Easter Bunny will visit craft bazaar tomorrow

March 12, 1993|By Cindy Parr | Cindy Parr,Contributing Writer

The Easter Bunny, Easter candy, Easter baskets and Easter eggs will be making their first appearance of the season at the 15th annual Junior Woman's Club Easter Bazaar tomorrow.

Beginning at 9 a.m. at the Carroll County Career and Technology Center, the bazaar will play feature to some 70 vendors from Carroll County and surrounding areas.

Craft items including dried flower arrangements, Easter candy, woodworks, stencil clothing and jewelry will be on display and available for purchase until 4 p.m.

In addition to the many crafts, hungry shoppers will be able to visit the cafeteria, where lunch platters, ala carte items and an assortment of homemade pies and cakes will be available.

"We will have turkey salad, barbecue, bean soup, turkey corn soup, hot dogs and lunch platters," said LaRue Lennon, co-chairwoman for this year's Easter Bazaar. "The turkey salad has always been a favorite, and all the food is homemade by the women in the club."

Since its origin some 15 years ago, the Easter Bazaar has been an important fund-raising event for the Junior Woman's Club.

"The bazaar was started by club members to raise money for the ways and means of the club. It is our main fund-raiser," said Mrs. Lennon. "The money that we make from the bazaar is given to other committees within the club that use it to make charitable contributions to community organizations or award scholarships."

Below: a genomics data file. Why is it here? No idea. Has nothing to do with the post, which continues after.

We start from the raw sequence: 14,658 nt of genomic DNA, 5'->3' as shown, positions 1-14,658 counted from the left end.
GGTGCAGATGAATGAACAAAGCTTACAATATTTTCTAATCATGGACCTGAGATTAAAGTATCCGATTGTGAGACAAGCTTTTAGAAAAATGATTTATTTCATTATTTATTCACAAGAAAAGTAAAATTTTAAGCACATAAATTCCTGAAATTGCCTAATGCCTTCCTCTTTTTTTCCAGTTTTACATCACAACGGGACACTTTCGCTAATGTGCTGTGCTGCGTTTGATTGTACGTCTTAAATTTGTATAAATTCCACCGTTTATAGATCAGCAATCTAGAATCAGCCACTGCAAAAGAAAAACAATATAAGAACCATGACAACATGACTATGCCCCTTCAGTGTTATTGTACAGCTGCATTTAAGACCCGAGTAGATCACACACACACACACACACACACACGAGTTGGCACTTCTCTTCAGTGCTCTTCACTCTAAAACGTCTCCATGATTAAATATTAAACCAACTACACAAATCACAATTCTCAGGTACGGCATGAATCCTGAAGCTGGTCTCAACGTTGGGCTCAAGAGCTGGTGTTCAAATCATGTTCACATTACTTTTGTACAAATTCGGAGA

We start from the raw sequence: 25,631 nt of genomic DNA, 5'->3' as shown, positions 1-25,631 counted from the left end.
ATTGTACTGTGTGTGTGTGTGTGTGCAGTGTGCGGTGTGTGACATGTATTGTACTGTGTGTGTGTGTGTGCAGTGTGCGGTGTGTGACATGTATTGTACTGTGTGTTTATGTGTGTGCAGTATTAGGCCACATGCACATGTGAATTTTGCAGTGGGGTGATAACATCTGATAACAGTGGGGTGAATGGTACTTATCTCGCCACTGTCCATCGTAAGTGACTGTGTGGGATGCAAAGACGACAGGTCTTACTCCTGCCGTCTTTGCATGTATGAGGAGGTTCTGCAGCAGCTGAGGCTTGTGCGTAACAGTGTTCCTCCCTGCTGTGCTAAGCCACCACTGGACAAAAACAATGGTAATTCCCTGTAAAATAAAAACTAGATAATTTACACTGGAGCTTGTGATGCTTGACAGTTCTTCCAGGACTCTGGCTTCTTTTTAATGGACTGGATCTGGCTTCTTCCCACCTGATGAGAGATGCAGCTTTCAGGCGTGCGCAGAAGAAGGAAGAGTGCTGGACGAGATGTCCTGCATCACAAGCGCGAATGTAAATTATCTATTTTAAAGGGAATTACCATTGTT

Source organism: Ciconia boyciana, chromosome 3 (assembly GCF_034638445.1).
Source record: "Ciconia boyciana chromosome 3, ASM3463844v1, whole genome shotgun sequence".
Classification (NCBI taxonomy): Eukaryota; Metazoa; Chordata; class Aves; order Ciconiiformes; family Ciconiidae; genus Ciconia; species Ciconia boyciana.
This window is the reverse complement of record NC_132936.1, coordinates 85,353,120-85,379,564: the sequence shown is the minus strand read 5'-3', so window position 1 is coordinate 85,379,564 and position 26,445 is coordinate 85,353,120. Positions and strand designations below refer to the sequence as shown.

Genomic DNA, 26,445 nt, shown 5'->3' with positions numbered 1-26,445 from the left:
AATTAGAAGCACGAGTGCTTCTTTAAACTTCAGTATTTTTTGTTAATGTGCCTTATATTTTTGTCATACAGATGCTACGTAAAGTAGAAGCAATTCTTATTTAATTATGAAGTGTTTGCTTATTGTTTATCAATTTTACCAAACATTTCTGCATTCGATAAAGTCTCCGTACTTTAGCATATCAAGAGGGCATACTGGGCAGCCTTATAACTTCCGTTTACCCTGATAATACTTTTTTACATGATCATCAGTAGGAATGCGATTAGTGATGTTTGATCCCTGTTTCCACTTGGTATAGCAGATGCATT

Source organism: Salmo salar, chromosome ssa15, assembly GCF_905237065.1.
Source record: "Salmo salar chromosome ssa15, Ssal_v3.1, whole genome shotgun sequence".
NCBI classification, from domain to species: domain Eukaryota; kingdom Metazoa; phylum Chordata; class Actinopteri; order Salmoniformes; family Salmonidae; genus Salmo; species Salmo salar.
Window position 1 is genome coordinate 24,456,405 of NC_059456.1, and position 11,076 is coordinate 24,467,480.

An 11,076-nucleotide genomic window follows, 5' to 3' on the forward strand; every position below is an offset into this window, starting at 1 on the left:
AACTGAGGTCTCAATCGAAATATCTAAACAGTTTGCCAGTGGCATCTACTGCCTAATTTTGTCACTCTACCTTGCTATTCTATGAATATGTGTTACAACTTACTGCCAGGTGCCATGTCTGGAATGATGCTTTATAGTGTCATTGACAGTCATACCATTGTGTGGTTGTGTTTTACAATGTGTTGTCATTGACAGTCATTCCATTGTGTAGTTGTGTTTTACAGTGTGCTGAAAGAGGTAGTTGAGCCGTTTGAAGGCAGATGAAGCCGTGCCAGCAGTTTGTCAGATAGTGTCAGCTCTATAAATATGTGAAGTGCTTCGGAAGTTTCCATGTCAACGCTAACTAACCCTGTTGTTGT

Since the bazaar plays such an integral role in supporting the functions of the club, each member is required to make a contribution.

"We have about 50 women who are members of the Junior Woman's Club and all members donate their time to this fund raiser," Mrs. Lennon said. "Whether it's taking donations, working in the cafeteria, making food or helping with the many preparations, each member gives of her time."

Pat Kennedy, a Westminster resident who originated the Easter Bazaar idea in 1977, still participates by displaying and selling her dried and silk flower arrangements.

"The bazaar has been very well received and I think people really look forward to it," said Mrs. Kennedy.

Indeed, the bazaar has been a popular event, averaging between 1,200 and 1,800 people over the last several years.

"We can usually judge by the number of dollars we take in for donations. That does not include senior citizens and children who attend," Mrs. Lennon said.

The Junior Woman's Club of Westminster requests donations of $1, which will buy a chance for a door prize.

Senior citizens and children are not expected to make a donation.

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